Aside from consumer interest in health and wellness, Kennedy adds that trends in plant-based and vegan diets have affected the performance beverage market.

“Consumers are increasingly recognizing the benefits of various types of mushrooms, which have been shown to stimulate the immune system, provide antioxidants and support overall wellness,” she says. “As a result, there is a noticeable variety of mushroom-based products in RTD or ready-to-mix beverages. In addition to this, unique and exotic flavor profiles are gaining popularity in the performance beverage market as consumers seek novel taste experiences.” 

Kennedy notes that consumers are becoming increasingly aware of product labeling and transparency, especially when it comes to ingredient lists and nutritional information. 

Philip Caputo, marketing and consumer insights manager at Brooklyn, N.Y.-based Virginia Dare, echoes similar sentiments, highlighting the impact numerous trends are having on the performance beverage market.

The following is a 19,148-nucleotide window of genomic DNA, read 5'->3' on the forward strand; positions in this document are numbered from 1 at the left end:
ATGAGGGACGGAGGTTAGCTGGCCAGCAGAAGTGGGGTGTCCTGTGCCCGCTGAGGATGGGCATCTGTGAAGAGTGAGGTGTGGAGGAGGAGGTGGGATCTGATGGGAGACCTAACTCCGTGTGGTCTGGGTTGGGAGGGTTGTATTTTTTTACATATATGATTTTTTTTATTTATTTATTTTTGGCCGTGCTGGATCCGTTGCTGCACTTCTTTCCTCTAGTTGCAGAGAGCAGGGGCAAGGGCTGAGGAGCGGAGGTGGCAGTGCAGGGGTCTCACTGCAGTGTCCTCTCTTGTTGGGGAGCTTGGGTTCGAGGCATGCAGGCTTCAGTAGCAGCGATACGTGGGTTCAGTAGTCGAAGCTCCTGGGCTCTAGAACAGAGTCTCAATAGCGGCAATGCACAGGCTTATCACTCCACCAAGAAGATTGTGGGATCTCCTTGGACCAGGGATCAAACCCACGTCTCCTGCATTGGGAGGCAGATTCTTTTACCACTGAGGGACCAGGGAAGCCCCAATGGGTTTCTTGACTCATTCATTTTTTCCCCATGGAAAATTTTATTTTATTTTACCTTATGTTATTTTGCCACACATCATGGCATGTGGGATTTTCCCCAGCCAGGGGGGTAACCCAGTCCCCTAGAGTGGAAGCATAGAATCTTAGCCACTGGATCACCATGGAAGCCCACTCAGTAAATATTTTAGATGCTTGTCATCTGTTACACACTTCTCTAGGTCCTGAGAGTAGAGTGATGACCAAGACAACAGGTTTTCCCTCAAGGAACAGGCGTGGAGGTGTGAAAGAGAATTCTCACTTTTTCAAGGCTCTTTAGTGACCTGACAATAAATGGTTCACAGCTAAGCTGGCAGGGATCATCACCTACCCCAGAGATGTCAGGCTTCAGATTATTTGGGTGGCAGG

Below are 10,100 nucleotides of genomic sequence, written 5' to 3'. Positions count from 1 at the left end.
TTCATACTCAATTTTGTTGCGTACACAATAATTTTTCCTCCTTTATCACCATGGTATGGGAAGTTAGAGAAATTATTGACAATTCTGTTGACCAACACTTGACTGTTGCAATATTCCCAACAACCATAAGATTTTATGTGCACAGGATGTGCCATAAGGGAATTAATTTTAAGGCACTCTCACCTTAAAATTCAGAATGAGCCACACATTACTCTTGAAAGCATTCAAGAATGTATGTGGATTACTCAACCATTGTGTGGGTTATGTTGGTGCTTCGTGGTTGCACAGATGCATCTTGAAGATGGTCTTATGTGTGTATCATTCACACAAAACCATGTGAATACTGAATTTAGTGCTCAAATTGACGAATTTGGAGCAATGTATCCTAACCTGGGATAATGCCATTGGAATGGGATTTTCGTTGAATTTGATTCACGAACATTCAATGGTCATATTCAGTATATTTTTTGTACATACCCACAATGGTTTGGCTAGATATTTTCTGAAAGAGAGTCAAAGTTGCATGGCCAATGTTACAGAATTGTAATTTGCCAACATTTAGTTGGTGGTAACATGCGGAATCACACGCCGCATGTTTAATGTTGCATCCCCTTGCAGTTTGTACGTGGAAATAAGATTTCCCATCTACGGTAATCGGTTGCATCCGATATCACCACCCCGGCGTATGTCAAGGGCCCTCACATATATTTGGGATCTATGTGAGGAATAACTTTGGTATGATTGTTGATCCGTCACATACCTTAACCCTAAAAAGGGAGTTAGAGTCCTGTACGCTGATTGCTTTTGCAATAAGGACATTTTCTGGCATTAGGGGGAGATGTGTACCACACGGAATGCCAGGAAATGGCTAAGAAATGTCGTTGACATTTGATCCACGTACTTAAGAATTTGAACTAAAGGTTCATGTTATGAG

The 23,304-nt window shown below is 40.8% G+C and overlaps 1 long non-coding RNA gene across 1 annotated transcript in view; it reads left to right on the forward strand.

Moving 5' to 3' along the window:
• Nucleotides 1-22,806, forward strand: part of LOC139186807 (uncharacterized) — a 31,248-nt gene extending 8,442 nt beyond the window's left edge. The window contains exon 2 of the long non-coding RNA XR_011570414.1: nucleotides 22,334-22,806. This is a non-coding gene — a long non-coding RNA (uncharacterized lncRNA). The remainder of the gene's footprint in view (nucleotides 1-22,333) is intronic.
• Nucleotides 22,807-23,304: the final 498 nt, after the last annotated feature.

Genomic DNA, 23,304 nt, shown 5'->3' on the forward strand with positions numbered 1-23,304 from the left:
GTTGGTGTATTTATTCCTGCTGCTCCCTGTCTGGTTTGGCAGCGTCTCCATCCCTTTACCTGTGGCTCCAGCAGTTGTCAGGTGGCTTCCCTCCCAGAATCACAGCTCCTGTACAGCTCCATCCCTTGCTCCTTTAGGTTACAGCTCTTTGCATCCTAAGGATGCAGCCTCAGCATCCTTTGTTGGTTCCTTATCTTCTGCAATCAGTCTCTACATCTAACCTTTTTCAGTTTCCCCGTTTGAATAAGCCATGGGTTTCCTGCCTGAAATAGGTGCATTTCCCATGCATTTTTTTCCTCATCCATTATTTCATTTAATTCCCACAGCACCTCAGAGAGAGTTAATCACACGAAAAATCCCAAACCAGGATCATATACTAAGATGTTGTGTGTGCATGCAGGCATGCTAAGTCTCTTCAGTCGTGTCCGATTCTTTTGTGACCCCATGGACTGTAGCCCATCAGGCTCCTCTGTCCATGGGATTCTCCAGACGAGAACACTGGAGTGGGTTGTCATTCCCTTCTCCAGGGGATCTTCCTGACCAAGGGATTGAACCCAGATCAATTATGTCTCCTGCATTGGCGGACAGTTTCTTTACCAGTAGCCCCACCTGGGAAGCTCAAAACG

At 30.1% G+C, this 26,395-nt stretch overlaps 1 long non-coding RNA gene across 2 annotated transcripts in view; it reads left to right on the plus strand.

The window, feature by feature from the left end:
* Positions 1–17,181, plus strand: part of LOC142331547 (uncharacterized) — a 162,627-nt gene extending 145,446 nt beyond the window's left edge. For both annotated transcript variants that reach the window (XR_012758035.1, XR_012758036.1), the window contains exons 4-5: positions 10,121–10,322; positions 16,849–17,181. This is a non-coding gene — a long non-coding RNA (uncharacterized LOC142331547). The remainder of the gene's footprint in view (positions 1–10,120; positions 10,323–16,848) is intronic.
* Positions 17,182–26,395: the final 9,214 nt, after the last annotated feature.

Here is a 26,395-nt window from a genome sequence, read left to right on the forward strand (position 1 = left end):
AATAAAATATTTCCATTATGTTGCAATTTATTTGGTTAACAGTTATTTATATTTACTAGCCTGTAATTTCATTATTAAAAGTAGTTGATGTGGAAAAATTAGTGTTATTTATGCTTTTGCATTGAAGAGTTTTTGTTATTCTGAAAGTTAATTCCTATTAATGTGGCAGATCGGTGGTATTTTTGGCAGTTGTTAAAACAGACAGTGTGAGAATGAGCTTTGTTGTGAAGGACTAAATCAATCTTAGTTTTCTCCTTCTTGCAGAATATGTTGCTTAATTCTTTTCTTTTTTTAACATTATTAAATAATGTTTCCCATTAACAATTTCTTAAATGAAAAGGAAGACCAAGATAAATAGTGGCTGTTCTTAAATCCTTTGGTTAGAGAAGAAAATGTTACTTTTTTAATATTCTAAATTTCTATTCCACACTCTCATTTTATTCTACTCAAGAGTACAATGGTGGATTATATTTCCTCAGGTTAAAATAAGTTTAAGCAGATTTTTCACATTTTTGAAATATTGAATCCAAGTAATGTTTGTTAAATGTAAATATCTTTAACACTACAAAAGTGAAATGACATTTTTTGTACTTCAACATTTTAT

For instance, today’s consumers are centered on mindfulness, and that carries over to performance beverages, he says. 

“Consumers are more mindful than ever about what they’re putting in their bodies,” he says. “They’re looking for products that not only deliver the benefits promised on the label, but are holistically a good choice.”

Caputo also notes that consumer preference has leaned toward trends in the area of alternative, low- and zero-sugar, as well as plant-based vegetarian and vegan options.